Mechanisms of Ultra-acute Hyperglycemia After Successful Resuscitation From Out-of-hospital Cardiac Arrest

This study is currently recruiting participants. (see Contacts and Locations)
Verified March 2015 by Helsinki University Central Hospital
Information provided by (Responsible Party):
Jouni Nurmi, Helsinki University Central Hospital Identifier:
First received: October 19, 2013
Last updated: March 17, 2015
Last verified: March 2015

The aim of the study is to describe the mechanisms of ultra-acute hyperglycemic response after return of spontaneous circulation (ROSC) in patients suffering out-of-hospital cardiac arrest. The investigators hypothesize that ischemia and reperfusion injury leads decreased secretion of insulin and glucose-like peptide 1 (GLP-1).

Two blood samples will be drawn: (1.) Immediately after ROSC and (2.) 60 minutes after first sample. Concentrations of glucose, insulin, glucagon and GLP-1 will be compared between the samples.

Metabolic profile will be compared between: (1.) diabetic and non-diabetic patients and (2.) survivors and non-survivors.

Heart Arrest
Cardiac Arrest

Study Type: Observational
Study Design: Observational Model: Cohort
Time Perspective: Prospective

Resource links provided by NLM:

Further study details as provided by Helsinki University Central Hospital:

Primary Outcome Measures:
  • Change in level of insulin [ Time Frame: 60 minutes ] [ Designated as safety issue: No ]
  • Change in level of glucagon [ Time Frame: 60 minutes ] [ Designated as safety issue: No ]

Secondary Outcome Measures:
  • Blood cortisol level [ Time Frame: 60 minutes after ROSC ] [ Designated as safety issue: No ]
  • Blood interleukin-6 level [ Time Frame: 60 minutes after ROSC ] [ Designated as safety issue: No ]
  • Change in blood glucose level [ Time Frame: 60 minutes ] [ Designated as safety issue: No ]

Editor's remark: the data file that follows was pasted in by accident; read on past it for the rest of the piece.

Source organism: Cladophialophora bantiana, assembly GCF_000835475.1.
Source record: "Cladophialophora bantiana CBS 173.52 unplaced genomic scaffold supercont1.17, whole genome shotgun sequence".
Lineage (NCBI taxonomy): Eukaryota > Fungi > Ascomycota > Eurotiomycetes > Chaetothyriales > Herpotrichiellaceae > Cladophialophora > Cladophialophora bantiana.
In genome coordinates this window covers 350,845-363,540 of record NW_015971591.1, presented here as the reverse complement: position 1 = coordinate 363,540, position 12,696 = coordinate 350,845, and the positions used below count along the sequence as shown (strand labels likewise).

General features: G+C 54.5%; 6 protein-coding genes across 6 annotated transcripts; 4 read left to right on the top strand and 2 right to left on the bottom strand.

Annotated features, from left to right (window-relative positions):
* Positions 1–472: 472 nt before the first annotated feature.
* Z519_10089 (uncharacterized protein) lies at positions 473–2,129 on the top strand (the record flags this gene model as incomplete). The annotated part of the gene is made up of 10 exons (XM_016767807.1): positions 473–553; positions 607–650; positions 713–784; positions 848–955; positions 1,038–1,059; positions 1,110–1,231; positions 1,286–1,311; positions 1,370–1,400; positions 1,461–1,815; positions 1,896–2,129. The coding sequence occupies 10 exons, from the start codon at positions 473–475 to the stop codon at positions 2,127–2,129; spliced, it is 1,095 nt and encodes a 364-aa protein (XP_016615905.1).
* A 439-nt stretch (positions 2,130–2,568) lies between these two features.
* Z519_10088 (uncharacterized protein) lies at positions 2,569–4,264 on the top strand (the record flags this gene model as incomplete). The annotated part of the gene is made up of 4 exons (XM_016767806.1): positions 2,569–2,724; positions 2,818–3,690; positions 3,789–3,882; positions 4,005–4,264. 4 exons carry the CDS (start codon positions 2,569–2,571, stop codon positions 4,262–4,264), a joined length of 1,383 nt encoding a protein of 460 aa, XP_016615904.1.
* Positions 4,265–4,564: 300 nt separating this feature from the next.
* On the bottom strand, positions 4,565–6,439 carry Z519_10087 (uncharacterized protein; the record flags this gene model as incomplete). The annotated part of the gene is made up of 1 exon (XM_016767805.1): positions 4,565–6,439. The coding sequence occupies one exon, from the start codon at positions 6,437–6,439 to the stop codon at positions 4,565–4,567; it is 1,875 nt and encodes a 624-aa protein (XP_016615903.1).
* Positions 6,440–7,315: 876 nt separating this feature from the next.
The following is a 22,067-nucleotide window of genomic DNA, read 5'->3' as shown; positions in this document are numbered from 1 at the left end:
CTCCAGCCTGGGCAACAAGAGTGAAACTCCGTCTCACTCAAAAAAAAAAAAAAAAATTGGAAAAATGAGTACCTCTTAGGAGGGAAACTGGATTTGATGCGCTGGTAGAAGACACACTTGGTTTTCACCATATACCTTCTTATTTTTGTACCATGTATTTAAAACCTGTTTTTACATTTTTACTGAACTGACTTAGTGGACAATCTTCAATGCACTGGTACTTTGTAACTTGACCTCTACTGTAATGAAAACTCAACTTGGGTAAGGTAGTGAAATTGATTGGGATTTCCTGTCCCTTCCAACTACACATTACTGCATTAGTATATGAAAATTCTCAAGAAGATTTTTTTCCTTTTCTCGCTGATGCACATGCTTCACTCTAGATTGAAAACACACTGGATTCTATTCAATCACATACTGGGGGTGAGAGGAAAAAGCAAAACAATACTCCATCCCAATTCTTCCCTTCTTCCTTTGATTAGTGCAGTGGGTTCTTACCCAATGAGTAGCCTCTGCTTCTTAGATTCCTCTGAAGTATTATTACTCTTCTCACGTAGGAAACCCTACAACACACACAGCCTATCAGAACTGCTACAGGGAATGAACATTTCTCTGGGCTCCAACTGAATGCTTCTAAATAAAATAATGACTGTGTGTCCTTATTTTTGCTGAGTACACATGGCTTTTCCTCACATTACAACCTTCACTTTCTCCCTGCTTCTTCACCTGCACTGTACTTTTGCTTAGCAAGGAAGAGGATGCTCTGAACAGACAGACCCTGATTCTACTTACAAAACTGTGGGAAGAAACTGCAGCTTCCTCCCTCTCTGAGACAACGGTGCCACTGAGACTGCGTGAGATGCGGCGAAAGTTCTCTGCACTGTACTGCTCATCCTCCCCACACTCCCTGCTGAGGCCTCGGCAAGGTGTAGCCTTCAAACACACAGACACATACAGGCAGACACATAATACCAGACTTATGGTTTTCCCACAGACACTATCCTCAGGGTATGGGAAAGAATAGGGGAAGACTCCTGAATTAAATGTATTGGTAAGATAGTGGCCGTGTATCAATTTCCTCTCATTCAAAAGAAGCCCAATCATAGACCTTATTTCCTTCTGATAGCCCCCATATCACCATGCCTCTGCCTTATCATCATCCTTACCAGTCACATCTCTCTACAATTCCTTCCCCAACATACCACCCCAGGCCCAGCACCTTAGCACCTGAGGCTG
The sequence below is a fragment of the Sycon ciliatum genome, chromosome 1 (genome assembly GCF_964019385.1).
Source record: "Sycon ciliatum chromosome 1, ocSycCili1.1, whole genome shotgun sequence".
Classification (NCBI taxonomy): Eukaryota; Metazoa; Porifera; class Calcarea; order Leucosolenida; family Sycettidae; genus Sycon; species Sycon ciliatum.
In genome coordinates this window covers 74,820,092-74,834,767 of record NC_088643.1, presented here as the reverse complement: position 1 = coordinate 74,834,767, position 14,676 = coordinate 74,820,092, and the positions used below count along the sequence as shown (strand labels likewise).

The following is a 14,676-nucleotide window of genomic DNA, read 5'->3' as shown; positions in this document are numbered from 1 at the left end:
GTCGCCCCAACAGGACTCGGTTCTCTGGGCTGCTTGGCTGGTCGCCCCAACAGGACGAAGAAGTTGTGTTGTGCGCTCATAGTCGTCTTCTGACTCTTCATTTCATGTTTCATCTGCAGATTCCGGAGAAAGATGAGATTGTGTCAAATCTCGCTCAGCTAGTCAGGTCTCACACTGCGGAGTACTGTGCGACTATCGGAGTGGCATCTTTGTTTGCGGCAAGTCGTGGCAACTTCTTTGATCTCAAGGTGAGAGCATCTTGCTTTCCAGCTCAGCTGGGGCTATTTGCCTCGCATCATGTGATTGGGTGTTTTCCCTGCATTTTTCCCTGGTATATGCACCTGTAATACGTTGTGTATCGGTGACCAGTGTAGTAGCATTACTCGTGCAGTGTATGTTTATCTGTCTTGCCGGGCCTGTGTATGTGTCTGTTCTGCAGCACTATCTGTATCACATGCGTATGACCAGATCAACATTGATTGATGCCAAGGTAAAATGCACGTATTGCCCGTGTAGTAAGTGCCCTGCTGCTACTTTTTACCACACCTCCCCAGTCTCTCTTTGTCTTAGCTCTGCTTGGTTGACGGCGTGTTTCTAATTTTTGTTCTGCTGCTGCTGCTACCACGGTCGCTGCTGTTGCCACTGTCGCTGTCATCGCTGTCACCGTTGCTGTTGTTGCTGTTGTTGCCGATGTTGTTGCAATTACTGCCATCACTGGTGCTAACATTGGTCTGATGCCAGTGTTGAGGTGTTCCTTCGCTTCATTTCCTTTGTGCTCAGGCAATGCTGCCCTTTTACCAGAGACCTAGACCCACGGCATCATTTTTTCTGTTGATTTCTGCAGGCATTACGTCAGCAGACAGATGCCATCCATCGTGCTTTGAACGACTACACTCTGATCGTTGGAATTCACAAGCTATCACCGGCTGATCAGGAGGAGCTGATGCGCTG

• Change in level of GLP-1 [ Time Frame: 60 minutes ] [ Designated as safety issue: No ]

Biospecimen Retention:   Samples Without DNA

Estimated Enrollment: 40
Study Start Date: November 2013
Estimated Primary Completion Date: October 2015 (Final data collection date for primary outcome measure)

Ages Eligible for Study:   18 Years and older
Genders Eligible for Study:   Both
Accepts Healthy Volunteers:   No
Sampling Method:   Non-Probability Sample
Study Population
Successfully resuscitated patients treated by physician staffed mobile intensive care unit in Helsinki area.

Inclusion Criteria:

  • age ≥18 years
  • witnessed cardiac arrest
  • interval form emergency call to return of spontaneous circulation 10-45 minutes

Exclusion Criteria:

  • severe pre-arrest disability leading to withdrawing treatment in prehospital phase
  • no concent from next of kin
  Contacts and Locations
Choosing to participate in a study is an important personal decision. Talk with your doctor and family members or friends about deciding to join a study. To learn more about this study, you or your doctor may contact the study research staff using the Contacts provided below. For general information, see Learn About Clinical Studies.

Please refer to this study by its identifier: NCT01968148

Contact: Jouni Nurmi, MD, PhD +358505951576

Helsinki Emergency Medical Services Recruiting
Helsinki, Finland
Contact: Ari Salo, MD    +35894711   
Helsinki Area Helicopter Emergency Medical Services Recruiting
Vantaa, Finland
Contact: Susanne Ångerman-Haasmaa, MD    +358 50 5818015   
Sponsors and Collaborators
Helsinki University Central Hospital
Principal Investigator: Jouni Nurmi, MD, PhD Helsinki University Central Hospital
  More Information

No publications provided

Responsible Party: Jouni Nurmi, MD, PhD, Helsinki University Central Hospital Identifier: NCT01968148     History of Changes
Other Study ID Numbers: 357/13/03/12/2012 § 205 
Study First Received: October 19, 2013
Last Updated: March 17, 2015
Health Authority: Finland: Ethics Committee

Keywords provided by Helsinki University Central Hospital:
cardiac arrest

Additional relevant MeSH terms:
Heart Arrest
Out-of-Hospital Cardiac Arrest
Cardiovascular Diseases
Heart Diseases processed this record on February 07, 2016